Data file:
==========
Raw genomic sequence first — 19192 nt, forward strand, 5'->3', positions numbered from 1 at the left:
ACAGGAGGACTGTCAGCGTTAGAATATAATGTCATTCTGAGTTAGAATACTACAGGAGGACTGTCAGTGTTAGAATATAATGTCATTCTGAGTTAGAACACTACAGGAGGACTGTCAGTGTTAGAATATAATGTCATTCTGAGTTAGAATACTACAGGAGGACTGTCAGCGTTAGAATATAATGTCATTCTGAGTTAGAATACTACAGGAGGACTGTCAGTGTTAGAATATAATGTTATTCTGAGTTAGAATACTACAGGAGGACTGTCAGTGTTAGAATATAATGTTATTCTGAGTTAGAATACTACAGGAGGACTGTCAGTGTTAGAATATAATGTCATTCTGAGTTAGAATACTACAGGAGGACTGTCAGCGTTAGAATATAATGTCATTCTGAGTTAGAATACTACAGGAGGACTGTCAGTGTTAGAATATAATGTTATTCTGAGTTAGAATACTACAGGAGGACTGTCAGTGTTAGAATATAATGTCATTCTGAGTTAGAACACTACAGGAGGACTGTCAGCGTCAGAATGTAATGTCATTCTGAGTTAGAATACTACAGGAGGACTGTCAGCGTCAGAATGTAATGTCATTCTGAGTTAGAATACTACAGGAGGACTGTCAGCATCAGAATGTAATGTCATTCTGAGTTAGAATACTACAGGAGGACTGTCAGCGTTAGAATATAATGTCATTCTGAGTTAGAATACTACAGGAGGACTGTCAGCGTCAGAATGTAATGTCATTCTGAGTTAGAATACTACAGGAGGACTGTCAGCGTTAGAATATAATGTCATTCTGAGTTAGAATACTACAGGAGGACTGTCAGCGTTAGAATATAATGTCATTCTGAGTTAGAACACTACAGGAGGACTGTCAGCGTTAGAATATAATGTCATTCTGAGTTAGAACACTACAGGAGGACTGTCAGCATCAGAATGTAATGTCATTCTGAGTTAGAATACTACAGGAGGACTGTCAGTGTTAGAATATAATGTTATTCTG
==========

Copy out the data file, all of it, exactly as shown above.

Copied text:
Raw genomic sequence first — 19192 nt, forward strand, 5'->3', positions numbered from 1 at the left:
ACAGGAGGACTGTCAGCGTTAGAATATAATGTCATTCTGAGTTAGAATACTACAGGAGGACTGTCAGTGTTAGAATATAATGTCATTCTGAGTTAGAACACTACAGGAGGACTGTCAGTGTTAGAATATAATGTCATTCTGAGTTAGAATACTACAGGAGGACTGTCAGCGTTAGAATATAATGTCATTCTGAGTTAGAATACTACAGGAGGACTGTCAGTGTTAGAATATAATGTTATTCTGAGTTAGAATACTACAGGAGGACTGTCAGTGTTAGAATATAATGTTATTCTGAGTTAGAATACTACAGGAGGACTGTCAGTGTTAGAATATAATGTCATTCTGAGTTAGAATACTACAGGAGGACTGTCAGCGTTAGAATATAATGTCATTCTGAGTTAGAATACTACAGGAGGACTGTCAGTGTTAGAATATAATGTTATTCTGAGTTAGAATACTACAGGAGGACTGTCAGTGTTAGAATATAATGTCATTCTGAGTTAGAACACTACAGGAGGACTGTCAGCGTCAGAATGTAATGTCATTCTGAGTTAGAATACTACAGGAGGACTGTCAGCGTCAGAATGTAATGTCATTCTGAGTTAGAATACTACAGGAGGACTGTCAGCATCAGAATGTAATGTCATTCTGAGTTAGAATACTACAGGAGGACTGTCAGCGTTAGAATATAATGTCATTCTGAGTTAGAATACTACAGGAGGACTGTCAGCGTCAGAATGTAATGTCATTCTGAGTTAGAATACTACAGGAGGACTGTCAGCGTTAGAATATAATGTCATTCTGAGTTAGAATACTACAGGAGGACTGTCAGCGTTAGAATATAATGTCATTCTGAGTTAGAACACTACAGGAGGACTGTCAGCGTTAGAATATAATGTCATTCTGAGTTAGAACACTACAGGAGGACTGTCAGCATCAGAATGTAATGTCATTCTGAGTTAGAATACTACAGGAGGACTGTCAGTGTTAGAATATAATGTTATTCTG